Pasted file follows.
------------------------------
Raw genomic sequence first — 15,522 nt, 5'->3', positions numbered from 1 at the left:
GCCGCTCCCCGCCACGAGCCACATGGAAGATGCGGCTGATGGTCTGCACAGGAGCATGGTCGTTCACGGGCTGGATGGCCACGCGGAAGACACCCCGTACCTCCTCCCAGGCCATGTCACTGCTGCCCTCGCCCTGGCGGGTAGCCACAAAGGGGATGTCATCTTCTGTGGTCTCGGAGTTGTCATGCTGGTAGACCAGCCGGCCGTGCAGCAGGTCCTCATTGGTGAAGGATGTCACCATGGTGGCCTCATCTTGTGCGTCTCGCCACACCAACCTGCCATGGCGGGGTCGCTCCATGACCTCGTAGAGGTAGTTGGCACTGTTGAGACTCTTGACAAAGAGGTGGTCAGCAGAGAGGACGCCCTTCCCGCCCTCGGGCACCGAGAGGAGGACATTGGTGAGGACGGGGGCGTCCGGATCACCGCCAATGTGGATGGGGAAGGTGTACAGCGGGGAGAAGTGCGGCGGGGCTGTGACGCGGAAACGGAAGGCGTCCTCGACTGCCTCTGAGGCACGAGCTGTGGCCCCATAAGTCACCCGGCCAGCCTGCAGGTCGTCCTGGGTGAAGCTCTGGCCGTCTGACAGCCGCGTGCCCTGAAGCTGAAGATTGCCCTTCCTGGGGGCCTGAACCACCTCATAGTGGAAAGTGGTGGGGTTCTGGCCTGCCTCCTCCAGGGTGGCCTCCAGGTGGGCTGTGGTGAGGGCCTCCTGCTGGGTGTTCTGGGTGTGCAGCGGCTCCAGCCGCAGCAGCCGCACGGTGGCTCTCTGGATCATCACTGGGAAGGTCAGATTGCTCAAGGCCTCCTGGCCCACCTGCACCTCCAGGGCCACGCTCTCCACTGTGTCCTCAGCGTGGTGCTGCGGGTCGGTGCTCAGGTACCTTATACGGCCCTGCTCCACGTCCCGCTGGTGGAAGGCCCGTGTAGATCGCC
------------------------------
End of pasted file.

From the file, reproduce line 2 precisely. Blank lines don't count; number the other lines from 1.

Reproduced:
GCCGCTCCCCGCCACGAGCCACATGGAAGATGCGGCTGATGGTCTGCACAGGAGCATGGTCGTTCACGGGCTGGATGGCCACGCGGAAGACACCCCGTACCTCCTCCCAGGCCATGTCACTGCTGCCCTCGCCCTGGCGGGTAGCCACAAAGGGGATGTCATCTTCTGTGGTCTCGGAGTTGTCATGCTGGTAGACCAGCCGGCCGTGCAGCAGGTCCTCATTGGTGAAGGATGTCACCATGGTGGCCTCATCTTGTGCGTCTCGCCACACCAACCTGCCATGGCGGGGTCGCTCCATGACCTCGTAGAGGTAGTTGGCACTGTTGAGACTCTTGACAAAGAGGTGGTCAGCAGAGAGGACGCCCTTCCCGCCCTCGGGCACCGAGAGGAGGACATTGGTGAGGACGGGGGCGTCCGGATCACCGCCAATGTGGATGGGGAAGGTGTACAGCGGGGAGAAGTGCGGCGGGGCTGTGACGCGGAAACGGAAGGCGTCCTCGACTGCCTCTGAGGCACGAGCTGTGGCCCCATAAGTCACCCGGCCAGCCTGCAGGTCGTCCTGGGTGAAGCTCTGGCCGTCTGACAGCCGCGTGCCCTGAAGCTGAAGATTGCCCTTCCTGGGGGCCTGAACCACCTCATAGTGGAAAGTGGTGGGGTTCTGGCCTGCCTCCTCCAGGGTGGCCTCCAGGTGGGCTGTGGTGAGGGCCTCCTGCTGGGTGTTCTGGGTGTGCAGCGGCTCCAGCCGCAGCAGCCGCACGGTGGCTCTCTGGATCATCACTGGGAAGGTCAGATTGCTCAAGGCCTCCTGGCCCACCTGCACCTCCAGGGCCACGCTCTCCACTGTGTCCTCAGCGTGGTGCTGCGGGTCGGTGCTCAGGTACCTTATACGGCCCTGCTCCACGTCCCGCTGGTGGAAGGCCCGTGTAGATCGCC